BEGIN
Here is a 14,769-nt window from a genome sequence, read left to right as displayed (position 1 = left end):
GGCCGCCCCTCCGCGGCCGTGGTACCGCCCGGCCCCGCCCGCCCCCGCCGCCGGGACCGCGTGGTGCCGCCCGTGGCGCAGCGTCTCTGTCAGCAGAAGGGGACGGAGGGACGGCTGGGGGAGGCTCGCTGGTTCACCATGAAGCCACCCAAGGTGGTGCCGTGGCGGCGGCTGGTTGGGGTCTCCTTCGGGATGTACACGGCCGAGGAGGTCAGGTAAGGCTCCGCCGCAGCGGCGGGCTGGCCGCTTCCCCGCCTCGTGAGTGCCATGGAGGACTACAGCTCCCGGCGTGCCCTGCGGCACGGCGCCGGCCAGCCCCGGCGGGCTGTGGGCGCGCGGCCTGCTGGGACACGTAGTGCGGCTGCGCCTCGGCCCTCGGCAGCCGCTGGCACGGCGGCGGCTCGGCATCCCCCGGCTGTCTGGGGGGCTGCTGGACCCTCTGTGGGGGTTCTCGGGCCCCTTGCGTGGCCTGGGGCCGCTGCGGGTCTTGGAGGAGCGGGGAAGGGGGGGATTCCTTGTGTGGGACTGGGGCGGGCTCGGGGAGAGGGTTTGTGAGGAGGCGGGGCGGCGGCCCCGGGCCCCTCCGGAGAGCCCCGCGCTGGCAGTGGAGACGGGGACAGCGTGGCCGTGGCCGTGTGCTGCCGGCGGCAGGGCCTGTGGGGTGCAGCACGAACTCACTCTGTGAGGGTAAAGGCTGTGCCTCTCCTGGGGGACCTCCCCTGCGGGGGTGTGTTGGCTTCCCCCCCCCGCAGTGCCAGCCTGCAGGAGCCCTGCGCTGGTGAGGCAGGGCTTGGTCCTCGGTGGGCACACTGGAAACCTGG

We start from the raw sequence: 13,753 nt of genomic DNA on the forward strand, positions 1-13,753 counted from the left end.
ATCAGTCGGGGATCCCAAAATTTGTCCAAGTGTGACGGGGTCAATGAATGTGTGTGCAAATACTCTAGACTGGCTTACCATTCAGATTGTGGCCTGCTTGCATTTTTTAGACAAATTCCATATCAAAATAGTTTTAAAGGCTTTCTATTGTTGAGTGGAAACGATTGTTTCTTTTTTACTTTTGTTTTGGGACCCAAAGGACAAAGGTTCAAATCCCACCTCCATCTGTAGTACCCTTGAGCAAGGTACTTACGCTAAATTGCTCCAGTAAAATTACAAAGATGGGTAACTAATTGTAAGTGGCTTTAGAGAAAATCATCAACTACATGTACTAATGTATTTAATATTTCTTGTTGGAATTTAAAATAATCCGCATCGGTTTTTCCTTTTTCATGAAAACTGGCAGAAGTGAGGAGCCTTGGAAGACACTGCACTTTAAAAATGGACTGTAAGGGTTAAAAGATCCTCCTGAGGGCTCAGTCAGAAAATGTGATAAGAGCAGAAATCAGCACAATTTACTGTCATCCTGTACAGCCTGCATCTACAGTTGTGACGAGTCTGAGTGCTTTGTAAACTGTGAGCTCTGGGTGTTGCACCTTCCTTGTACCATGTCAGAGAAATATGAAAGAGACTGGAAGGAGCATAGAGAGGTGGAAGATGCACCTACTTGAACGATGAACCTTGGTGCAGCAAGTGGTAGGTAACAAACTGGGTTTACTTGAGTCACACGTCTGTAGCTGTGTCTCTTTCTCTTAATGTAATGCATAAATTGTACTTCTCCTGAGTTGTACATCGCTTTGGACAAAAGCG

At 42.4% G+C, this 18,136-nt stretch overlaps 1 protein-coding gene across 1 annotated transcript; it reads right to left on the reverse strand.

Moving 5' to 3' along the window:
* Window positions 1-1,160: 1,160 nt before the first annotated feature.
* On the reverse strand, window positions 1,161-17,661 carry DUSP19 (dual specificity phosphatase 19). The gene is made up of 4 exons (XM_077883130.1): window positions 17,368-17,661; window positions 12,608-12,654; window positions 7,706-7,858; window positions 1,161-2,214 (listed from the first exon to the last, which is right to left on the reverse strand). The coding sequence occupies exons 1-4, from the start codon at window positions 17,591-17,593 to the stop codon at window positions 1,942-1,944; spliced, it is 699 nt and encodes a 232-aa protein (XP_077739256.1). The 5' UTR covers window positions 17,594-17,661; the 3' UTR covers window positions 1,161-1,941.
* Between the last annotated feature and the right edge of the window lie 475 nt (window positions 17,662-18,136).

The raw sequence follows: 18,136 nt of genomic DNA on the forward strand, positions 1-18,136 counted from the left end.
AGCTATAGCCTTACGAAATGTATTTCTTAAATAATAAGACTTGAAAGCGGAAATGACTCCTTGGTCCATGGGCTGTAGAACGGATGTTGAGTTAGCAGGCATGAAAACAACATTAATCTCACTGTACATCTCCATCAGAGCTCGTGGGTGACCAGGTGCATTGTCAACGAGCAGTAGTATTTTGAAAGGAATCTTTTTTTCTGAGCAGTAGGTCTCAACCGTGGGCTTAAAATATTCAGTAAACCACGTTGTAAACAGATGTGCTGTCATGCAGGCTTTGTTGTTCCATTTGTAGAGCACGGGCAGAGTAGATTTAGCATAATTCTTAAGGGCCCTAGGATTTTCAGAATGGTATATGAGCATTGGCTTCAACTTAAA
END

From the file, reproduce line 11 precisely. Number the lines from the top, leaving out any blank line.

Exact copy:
AGCTATAGCCTTACGAAATGTATTTCTTAAATAATAAGACTTGAAAGCGGAAATGACTCCTTGGTCCATGGGCTGTAGAACGGATGTTGAGTTAGCAGGCATGAAAACAACATTAATCTCACTGTACATCTCCATCAGAGCTCGTGGGTGACCAGGTGCATTGTCAACGAGCAGTAGTATTTTGAAAGGAATCTTTTTTTCTGAGCAGTAGGTCTCAACCGTGGGCTTAAAATATTCAGTAAACCACGTTGTAAACAGATGTGCTGTCATGCAGGCTTTGTTGTTCCATTTGTAGAGCACGGGCAGAGTAGATTTAGCATAATTCTTAAGGGCCCTAGGATTTTCAGAATGGTATATGAGCATTGGCTTCAACTTAAA